Directed by George W. Hill
Screenplay by Frances Marion, additional dialog by Joe Farnham and Martin Flavin
Starring Chester Morris, Wallace Beery, Lewis Stone, Robert Montgomery, Leila Hyams, George F. Marion and J.C. Nugent
Old movies are just different. That’s a fact. They come from a different time, they come from a different era, they came from a different sensibility.
They are products of their environment.
And yet, too often people forget that. Instead, they get too stuck in their own love of the present – or the near-present – and everything from it, and everything it does, to be able to look through the world they’re used to in order to see something of value in what come before them. If I had a nickel for every time I’ve heard somebody complain about a movie being in black and white, or the old garish Technicolor, and therefore not being worth their time, I wouldn’t have money to retire on, but I could at least get a cup of coffee.
Here’s the thing: Comparing films of yesteryear with films of a more contemporary vintage is unfair. Moreover, it does both types of films a disservice. It punishes the old film for being old and discounts any gems to be found. Moreover, it inherently damns current movies to a lack of relevance because, if old movies must be discarded by virtue of being ‘different’, there will come a day when current movies have no value because the medium of film has passed them by just as well. After all, what might look like cutting-edge special effects today will almost surely look ridiculous in just a few years, and will look beyond-amateurish in a couple decades. So current film, old film? Both are destined for the scrap heap and all of film is disposable.
Perhaps we should all just agree that, in the future, we’ll treat movies as a result of the work of professionals, who were doing the best they could with what they had at the time. And if technically, or stylistically, they clash with what we’re used to, we should at least appreciate the chance to see where we came from, learn from that history, and stop being the bunch of basic bitches we’ve all become.
What’s It About?
Dateline – The Big House. A man arrives at prison (Montgomery), fresh off a manslaughter conviction for killing a man while drunk driving. He is assigned to a cell with a machine-gun killer (Beery) and a thief (Morris). Through them we get a sense of life in jail, we see an escape, and eventually the violent death of two of our three protagonists in another escape.
How Was It?
Not bad, actually, but not great. Which is like damning it with faint praise, but c’est la vie.
Looking past the technical differences of a 1930s film and a film of today, of which there are many, the film is a bit of an unfocused mess and lacks a cohesive narrative arc to hold it together.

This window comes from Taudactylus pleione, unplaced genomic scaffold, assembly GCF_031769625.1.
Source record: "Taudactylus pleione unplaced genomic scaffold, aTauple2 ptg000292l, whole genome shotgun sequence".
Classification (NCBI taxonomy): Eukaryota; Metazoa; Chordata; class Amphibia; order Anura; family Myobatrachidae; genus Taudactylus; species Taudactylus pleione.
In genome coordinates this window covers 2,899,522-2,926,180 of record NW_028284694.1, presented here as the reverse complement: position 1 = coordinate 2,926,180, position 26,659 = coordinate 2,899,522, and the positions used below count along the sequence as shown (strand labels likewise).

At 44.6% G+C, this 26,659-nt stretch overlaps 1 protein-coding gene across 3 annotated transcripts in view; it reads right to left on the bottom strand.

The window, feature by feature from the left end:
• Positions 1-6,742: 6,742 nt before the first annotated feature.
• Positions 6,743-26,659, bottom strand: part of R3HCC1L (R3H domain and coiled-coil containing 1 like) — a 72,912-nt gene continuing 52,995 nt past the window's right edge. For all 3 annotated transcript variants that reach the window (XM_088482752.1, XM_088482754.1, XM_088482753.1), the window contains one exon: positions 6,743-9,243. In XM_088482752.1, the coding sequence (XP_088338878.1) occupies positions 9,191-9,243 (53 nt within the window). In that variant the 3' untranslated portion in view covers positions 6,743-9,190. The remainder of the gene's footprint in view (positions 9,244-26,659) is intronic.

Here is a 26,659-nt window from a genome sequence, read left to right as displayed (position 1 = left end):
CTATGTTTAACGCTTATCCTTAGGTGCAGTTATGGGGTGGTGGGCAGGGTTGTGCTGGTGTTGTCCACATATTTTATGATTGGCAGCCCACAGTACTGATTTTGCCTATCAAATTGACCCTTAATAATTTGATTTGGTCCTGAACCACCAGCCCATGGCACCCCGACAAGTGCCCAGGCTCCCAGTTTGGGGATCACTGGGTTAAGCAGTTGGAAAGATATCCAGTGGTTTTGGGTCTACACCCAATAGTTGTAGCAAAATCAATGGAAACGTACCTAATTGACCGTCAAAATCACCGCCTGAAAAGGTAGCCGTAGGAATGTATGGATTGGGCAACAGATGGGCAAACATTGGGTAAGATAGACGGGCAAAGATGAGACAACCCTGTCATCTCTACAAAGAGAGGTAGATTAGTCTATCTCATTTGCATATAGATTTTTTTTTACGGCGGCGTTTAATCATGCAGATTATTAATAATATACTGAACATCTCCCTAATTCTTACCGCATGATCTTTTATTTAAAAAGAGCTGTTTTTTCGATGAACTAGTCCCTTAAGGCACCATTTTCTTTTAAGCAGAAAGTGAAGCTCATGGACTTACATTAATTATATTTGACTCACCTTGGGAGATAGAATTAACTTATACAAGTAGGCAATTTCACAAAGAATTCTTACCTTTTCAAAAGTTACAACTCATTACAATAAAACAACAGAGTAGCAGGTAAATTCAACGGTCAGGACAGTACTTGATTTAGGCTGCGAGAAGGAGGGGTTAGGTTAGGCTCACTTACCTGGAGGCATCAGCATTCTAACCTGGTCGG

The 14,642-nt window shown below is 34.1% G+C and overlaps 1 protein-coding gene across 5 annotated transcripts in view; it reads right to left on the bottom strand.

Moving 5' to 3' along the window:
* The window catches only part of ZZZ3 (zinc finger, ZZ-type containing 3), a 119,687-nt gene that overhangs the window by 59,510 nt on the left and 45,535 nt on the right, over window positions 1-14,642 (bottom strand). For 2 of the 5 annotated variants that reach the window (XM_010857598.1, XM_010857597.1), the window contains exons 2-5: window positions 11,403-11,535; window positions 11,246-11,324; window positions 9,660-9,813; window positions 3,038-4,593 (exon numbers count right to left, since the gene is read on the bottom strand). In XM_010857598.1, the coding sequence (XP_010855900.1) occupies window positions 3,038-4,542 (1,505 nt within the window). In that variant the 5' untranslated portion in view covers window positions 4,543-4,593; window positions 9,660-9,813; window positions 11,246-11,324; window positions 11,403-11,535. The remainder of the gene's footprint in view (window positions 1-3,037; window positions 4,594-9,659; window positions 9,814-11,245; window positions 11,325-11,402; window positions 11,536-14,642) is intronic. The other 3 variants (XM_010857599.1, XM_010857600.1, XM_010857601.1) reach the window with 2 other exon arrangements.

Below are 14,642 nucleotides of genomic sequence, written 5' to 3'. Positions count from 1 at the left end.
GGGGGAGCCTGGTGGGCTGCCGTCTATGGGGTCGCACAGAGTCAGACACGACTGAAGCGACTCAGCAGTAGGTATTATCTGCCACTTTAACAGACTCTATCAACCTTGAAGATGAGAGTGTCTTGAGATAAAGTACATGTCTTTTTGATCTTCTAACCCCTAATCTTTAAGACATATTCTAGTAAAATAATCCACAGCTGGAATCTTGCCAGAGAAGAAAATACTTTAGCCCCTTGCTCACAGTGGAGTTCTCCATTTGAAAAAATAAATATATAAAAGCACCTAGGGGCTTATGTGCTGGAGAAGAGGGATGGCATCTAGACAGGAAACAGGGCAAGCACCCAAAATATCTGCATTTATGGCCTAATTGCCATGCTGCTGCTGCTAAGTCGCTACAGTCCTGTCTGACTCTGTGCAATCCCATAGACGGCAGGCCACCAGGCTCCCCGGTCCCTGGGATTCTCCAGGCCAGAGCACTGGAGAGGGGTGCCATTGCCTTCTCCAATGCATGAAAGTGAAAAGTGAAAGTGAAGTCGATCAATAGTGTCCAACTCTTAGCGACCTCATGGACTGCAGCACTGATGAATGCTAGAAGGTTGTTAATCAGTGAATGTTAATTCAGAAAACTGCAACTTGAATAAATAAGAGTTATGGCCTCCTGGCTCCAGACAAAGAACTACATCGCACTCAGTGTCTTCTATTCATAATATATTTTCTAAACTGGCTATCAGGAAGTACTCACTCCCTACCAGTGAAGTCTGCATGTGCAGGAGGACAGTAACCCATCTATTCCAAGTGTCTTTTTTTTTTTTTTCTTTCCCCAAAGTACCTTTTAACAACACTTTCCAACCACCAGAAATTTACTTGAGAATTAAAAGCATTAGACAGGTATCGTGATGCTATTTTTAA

At first, when Montgomery arrives in the prison, we’re given some hint the film is going to be about the wimp-Montgomery being rudely initiated into the ways of jail life, and possibly broken by them. After all, he’s a bit of a sop, thrown into a cell with hard men. And while the film gives us hints of this intention – it shows us some of the indignities of prison life – it quickly dispatches with that idea, focusing instead on a man (Morris) escaping from prison, and what he does on the outside. And while he’s gone? The prison might as well not exist, because we don’t return to it until he does.
And when we return to it, Montgomery’s role is diminished down to about nothing. Morris, too, is all-but-marginalized as the film focuses on Beery’s escape attempt, thwarted when Montgomery turns stool pigeon.
To put it simply – the film isn’t sure what it’s point is, what it’s story should be, and neither do I.
Beyond this, the film is directed rather bland, which is not something it needed to be. After all, there were no technical limitations in play at the time requiring the director to simply put the camera down and shepherd the actors back and forth in front of it. The art of filmmaking had progressed enough by that time that there was no reason the film couldn’t have some life.
Indeed, there is one memorable shot, late on, that proves it could. This is when the camera rises up along the full height of the cell block, following the inmates up the winding stair case the inmates have to climb to get up and down the block. There is little point to the shot, other than to show us the cellblock in its full height, but after the film spent most of the previous time being a bit dull in direction, it stood out.
In the end, it comes down to this – the film is 87 minutes long and feels flabby and undeveloped.
Wallace Beery – Oscar Nominee
Wallace Beery plays the one true killer in the film, Butch. He’s the only one of our three heroes in prison for murder, and has no real hope of getting out alive. Moreover, he’s built for prison, being a rough and tumble type, who can be both threatening, and courtly.
For the role, Beery was nominated for Best Actor, the first of two back-to-back Best Actor nominations he’d receive. My first thought on this is that how in the hell Beery was nominated for Best Actor for a role that is rightfully supporting? Yes, it’s the featured supporting role, but it’s still supporting.
And, if I’m honest, there is no lead in the film – they are all supporting. After all, each of the men is the focus of about a third-to-half the film – some stories overlap – and at least two of them are basically offscreen altogether for about a third of the film. If any of the men are the lead, it’s Morris, followed by Beery, then Montgomery.